Advantages of hardscapes:
- Only maintenance is occasional cleaning
- Save on water usage
- Many hardscapes increase home value
Estimated cost: Expect to spend approximately $2,000-$6,000 for a new patio, $4,000-$11,000 for a new deck, $500-$3,000 for a new fire pit, or $2,000-$9,000 for a new pergola. Stone paver projects cost about $8-$22 per square foot to install, depending on the type of stone.
5. Ground covers instead of grass
Want a thick, green carpet of a lawn without all the work that goes into it? Consider replacing your traditional turfgrass with a low-maintenance ground cover. Ground covers are plants that grow low (usually only a few inches tall) and spread quickly to fill space and form a “lawn.”
Ground covers are still living plants, so they still need water and the proper amount of sunlight, and they may require fertilizers or pest control at some point to grow their best. But they’re still a lot less work than turfgrass.
These are drought- and heat-tolerant ground covers that should do well in Las Vegas:
- Carpet sedum (Sedum lineare)
- Amethyst in snow (Centaurea montana)
- Blue catmint (Nepeta x faassenii)
- Creeping thyme (Thymus spp.)
Advantages of ground covers:
- No lawn mowing required
- Fewer weeds and pests than traditional lawns
- Use less water than turfgrass
- Many ground covers thrive without fertilizer
Estimated cost: According to landscaping company HighGrove, replacing turfgrass with ground cover can cost from $3.50-$12.50 per square foot. The type of ground cover plant will affect your cost. If you need your existing grass removed first, expect to spend more.
6. No-maintenance artificial turf
If ground cover still sounds like too much work for you, go a step further and install artificial turf. Artificial turf comes in many styles designed to look like different grass types, and some of them are so advanced these days that your neighbors would never be able to tell they aren’t real grass.
The good thing about artificial grass is that it takes virtually no maintenance at all, but it also comes with downsides. For one, it’s expensive to install. For another, it can ruin the soil underneath and have negative effects on the local environment. However, studies have shown the environmental impact of artificial turf is no greater than that of a traditional lawn.
Advantages of artificial turf:
- No maintenance other than occasional cleaning
- Doesn’t house pests
- Saves on water usage
Estimated cost: Depending on the type of artificial turf and the shape of your yard, professional installation can cost anywhere from $5-$20 per square foot.
7. Mulch for your plant beds
Mulch is a loose material that suppresses weeds and helps plants retain water when you spread it on the ground in your plant beds, on top of the plants’ roots. Covering your plant beds with mulch is an easy, inexpensive job you can do yourself, and the payoff is huge.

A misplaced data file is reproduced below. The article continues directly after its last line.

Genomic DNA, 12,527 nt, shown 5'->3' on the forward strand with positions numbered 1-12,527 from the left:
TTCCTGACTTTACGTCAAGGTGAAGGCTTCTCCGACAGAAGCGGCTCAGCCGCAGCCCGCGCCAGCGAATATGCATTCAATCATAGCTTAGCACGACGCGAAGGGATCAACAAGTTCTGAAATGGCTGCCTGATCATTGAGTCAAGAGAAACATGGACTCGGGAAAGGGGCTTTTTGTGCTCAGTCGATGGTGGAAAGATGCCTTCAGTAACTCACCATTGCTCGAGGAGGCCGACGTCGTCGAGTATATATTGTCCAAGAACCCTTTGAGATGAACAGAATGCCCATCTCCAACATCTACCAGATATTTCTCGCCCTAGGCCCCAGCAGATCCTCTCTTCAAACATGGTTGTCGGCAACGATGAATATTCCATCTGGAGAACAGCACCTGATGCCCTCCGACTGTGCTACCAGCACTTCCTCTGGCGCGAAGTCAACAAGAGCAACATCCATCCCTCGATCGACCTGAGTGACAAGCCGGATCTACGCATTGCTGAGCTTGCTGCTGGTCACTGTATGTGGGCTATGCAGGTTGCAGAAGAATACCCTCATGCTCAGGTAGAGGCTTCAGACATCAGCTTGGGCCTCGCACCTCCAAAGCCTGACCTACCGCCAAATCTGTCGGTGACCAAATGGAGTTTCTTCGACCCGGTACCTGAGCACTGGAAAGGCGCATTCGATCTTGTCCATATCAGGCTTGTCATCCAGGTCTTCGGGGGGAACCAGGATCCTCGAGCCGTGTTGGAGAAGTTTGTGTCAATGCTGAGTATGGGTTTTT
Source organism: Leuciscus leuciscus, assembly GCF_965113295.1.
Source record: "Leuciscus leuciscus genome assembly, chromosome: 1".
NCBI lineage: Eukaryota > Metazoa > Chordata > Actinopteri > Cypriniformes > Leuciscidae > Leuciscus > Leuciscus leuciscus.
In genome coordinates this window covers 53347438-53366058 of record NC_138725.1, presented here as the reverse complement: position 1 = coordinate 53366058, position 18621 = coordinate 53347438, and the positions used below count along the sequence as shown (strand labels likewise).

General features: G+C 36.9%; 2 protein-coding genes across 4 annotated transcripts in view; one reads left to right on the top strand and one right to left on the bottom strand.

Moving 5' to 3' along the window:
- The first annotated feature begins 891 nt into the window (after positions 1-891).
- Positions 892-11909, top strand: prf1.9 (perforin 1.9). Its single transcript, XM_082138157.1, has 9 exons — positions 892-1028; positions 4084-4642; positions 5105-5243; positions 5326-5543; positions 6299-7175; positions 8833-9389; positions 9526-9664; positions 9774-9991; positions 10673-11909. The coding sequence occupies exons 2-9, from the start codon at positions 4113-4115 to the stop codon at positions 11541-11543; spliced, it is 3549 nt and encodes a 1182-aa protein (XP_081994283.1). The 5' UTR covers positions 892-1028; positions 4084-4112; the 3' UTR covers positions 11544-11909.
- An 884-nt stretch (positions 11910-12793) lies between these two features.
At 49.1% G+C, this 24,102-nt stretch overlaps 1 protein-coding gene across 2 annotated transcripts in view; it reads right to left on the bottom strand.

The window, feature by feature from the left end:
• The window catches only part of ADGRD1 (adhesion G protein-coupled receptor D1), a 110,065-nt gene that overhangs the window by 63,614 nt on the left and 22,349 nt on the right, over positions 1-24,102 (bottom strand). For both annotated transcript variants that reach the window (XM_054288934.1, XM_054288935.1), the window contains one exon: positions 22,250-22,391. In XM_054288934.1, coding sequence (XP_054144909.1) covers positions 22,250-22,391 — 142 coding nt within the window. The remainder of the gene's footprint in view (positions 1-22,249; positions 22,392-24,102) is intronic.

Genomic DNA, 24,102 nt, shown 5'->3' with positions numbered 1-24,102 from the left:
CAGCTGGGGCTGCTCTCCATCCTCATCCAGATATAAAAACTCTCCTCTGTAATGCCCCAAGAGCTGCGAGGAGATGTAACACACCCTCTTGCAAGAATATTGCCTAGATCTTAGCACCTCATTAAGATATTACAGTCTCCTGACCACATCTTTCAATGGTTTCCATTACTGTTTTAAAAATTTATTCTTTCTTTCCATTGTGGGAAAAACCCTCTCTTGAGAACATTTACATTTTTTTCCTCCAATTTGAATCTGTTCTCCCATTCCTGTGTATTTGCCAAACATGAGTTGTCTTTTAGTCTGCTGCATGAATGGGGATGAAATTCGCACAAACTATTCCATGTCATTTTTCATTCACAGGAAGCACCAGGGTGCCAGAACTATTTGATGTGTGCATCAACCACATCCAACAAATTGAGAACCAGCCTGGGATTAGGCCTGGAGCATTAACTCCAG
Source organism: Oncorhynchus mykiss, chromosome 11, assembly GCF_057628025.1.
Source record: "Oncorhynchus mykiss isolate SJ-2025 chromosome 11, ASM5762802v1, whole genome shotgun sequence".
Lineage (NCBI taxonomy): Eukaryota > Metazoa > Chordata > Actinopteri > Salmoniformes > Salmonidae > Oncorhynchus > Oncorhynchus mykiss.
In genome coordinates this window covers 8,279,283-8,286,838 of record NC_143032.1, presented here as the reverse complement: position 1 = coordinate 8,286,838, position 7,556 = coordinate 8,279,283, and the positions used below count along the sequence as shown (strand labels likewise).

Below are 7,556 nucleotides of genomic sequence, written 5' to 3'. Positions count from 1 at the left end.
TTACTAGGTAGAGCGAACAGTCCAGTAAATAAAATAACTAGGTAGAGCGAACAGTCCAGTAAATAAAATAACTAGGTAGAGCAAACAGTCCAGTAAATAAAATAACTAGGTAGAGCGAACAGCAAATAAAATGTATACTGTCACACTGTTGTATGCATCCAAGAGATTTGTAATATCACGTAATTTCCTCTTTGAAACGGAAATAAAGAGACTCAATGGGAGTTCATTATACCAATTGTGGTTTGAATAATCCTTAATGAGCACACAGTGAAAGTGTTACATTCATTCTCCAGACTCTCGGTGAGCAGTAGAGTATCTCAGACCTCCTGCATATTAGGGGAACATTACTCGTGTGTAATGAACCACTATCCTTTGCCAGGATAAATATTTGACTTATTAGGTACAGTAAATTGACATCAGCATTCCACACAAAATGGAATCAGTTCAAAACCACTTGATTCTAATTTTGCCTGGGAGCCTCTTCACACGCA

There are many different types of mulch, some organic and some inorganic. Inorganic mulches such as rubber nuggets and gravel are the least maintenance because they last a long time and don’t need to be replaced. Organic mulches such as wood chips and pine straw need to be replaced each year because they break down over time, adding nutrients to the soil.
Advantages of mulch:
- Significantly reduces weeds in plant beds
- Helps the soil hold water longer so you don’t have to water plants as often
- Aesthetically pleasing for your landscape
Estimated cost: Wood mulch usually runs for about $3-$5 per 2-cubic-foot bag. Rubber mulch costs about $7-$10 per 0.8-cubic-foot bag. Landscape gravel ranges a lot in price depending on the type of stone, from $4-$30 per 0.5-cubic-foot bag. If you need a lot of mulch, you can buy in bulk to save money. (Pricing based on products at Lowe’s and Home Depot).
8. Perennials: Plant one, and you’re done
Many of the beautiful flowers you see at the garden supply store or nursery are annuals. That means they’ll look great for the rest of this growing season, but they’ll die in winter. You’ll have to replace them after one year if you want to keep your landscape full of flowers.
Not so with perennials. Perennial plants survive through winter and bloom year after year. Some may only last a few years, while others stay in your landscape for decades. If you don’t want to buy and replant new flowers annually, seek out varieties labeled as perennial.
Some of the best heat-tolerant perennials for Las Vegas are:
- Golden columbine (Aquilegia chrysantha)
- Desert globemallow (Sphaeralcea ambigua)
- Desert marigold (Baileya multiradiata)
- Perky sue (Tetraneuris acaulis)
- Blackfoot daisy (Melampodium leucanthum)
Advantages of perennials:
- Bloom yearly
- Some will last for decades without replacement
Estimated cost: The cost will vary significantly depending on the types of perennials you choose, where you buy them, and whether you plant them yourself or hire a professional landscaper to install a flower bed for you. If you purchase and plant the flowers yourself, expect to spend about $10-$60 per plant.
Professional help for your low-maintenance Las Vegas landscape
After you implement low-maintenance landscaping tips like the ones described here, you’ll spend less time working in your yard and more time doing what you love.
But in the Mojave Desert in summer, even five minutes outside can feel like a lifetime. Instead of working on the lawn and garden yourself, hire one of Lawn Love’s local pros to do the mowing, gardening, and sweating for you.